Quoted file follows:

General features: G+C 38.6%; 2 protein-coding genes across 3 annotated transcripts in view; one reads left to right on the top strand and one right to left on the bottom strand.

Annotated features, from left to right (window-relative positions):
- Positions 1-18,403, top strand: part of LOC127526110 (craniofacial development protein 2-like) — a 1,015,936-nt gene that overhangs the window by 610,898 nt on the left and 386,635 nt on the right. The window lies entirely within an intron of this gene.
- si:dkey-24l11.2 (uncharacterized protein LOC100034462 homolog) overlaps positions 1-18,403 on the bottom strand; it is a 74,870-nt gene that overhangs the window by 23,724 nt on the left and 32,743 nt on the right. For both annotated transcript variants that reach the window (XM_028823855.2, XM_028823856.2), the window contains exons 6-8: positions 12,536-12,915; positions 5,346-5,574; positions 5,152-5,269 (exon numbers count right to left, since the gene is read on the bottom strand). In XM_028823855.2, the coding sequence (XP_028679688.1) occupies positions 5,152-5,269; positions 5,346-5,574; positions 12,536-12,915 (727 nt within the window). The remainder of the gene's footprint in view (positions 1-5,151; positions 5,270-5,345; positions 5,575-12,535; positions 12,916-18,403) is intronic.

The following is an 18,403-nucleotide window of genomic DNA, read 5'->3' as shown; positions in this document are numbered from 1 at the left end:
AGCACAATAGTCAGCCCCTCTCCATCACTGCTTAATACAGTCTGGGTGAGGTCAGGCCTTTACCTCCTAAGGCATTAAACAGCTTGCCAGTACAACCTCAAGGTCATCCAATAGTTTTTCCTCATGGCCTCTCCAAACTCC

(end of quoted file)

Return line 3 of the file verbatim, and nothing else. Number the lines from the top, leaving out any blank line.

- Positions 1-18,403, top strand: part of LOC127526110 (craniofacial development protein 2-like) — a 1,015,936-nt gene that overhangs the window by 610,898 nt on the left and 386,635 nt on the right. The window lies entirely within an intron of this gene.